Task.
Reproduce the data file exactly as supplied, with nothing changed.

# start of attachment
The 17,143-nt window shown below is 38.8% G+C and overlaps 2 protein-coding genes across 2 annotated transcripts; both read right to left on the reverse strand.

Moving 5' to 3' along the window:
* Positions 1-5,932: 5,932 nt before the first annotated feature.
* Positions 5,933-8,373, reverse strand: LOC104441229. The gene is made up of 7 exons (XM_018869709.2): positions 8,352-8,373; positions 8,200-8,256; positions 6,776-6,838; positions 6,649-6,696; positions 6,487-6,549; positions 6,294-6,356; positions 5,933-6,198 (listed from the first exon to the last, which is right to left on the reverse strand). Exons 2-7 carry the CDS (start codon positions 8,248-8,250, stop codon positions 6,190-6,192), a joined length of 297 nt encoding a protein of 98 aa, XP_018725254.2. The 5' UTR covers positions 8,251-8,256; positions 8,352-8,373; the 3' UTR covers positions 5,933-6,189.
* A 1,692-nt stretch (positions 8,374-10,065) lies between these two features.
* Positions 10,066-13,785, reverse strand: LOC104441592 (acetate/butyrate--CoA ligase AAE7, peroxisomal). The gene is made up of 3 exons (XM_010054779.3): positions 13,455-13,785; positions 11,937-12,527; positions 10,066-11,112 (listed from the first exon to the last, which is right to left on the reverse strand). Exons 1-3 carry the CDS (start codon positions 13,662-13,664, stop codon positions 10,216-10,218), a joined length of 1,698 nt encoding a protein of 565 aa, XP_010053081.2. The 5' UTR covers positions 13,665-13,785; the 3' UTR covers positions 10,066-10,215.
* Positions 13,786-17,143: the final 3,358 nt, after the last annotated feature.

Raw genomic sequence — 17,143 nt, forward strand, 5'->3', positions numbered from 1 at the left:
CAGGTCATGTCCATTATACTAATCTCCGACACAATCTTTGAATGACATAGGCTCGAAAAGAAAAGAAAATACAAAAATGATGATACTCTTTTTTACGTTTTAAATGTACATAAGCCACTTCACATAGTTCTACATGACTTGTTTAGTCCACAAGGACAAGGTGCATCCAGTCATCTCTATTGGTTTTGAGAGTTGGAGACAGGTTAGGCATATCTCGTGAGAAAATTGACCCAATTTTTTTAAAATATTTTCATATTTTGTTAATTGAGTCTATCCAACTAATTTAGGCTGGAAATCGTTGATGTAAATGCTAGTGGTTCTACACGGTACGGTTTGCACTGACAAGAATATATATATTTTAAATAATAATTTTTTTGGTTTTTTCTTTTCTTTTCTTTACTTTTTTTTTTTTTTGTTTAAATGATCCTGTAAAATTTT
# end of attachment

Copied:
The 17,143-nt window shown below is 38.8% G+C and overlaps 2 protein-coding genes across 2 annotated transcripts; both read right to left on the reverse strand.

Moving 5' to 3' along the window:
* Positions 1-5,932: 5,932 nt before the first annotated feature.
* Positions 5,933-8,373, reverse strand: LOC104441229. The gene is made up of 7 exons (XM_018869709.2): positions 8,352-8,373; positions 8,200-8,256; positions 6,776-6,838; positions 6,649-6,696; positions 6,487-6,549; positions 6,294-6,356; positions 5,933-6,198 (listed from the first exon to the last, which is right to left on the reverse strand). Exons 2-7 carry the CDS (start codon positions 8,248-8,250, stop codon positions 6,190-6,192), a joined length of 297 nt encoding a protein of 98 aa, XP_018725254.2. The 5' UTR covers positions 8,251-8,256; positions 8,352-8,373; the 3' UTR covers positions 5,933-6,189.
* A 1,692-nt stretch (positions 8,374-10,065) lies between these two features.
* Positions 10,066-13,785, reverse strand: LOC104441592 (acetate/butyrate--CoA ligase AAE7, peroxisomal). The gene is made up of 3 exons (XM_010054779.3): positions 13,455-13,785; positions 11,937-12,527; positions 10,066-11,112 (listed from the first exon to the last, which is right to left on the reverse strand). Exons 1-3 carry the CDS (start codon positions 13,662-13,664, stop codon positions 10,216-10,218), a joined length of 1,698 nt encoding a protein of 565 aa, XP_010053081.2. The 5' UTR covers positions 13,665-13,785; the 3' UTR covers positions 10,066-10,215.
* Positions 13,786-17,143: the final 3,358 nt, after the last annotated feature.

Raw genomic sequence — 17,143 nt, forward strand, 5'->3', positions numbered from 1 at the left:
CAGGTCATGTCCATTATACTAATCTCCGACACAATCTTTGAATGACATAGGCTCGAAAAGAAAAGAAAATACAAAAATGATGATACTCTTTTTTACGTTTTAAATGTACATAAGCCACTTCACATAGTTCTACATGACTTGTTTAGTCCACAAGGACAAGGTGCATCCAGTCATCTCTATTGGTTTTGAGAGTTGGAGACAGGTTAGGCATATCTCGTGAGAAAATTGACCCAATTTTTTTAAAATATTTTCATATTTTGTTAATTGAGTCTATCCAACTAATTTAGGCTGGAAATCGTTGATGTAAATGCTAGTGGTTCTACACGGTACGGTTTGCACTGACAAGAATATATATATTTTAAATAATAATTTTTTTGGTTTTTTCTTTTCTTTTCTTTACTTTTTTTTTTTTTTGTTTAAATGATCCTGTAAAATTTT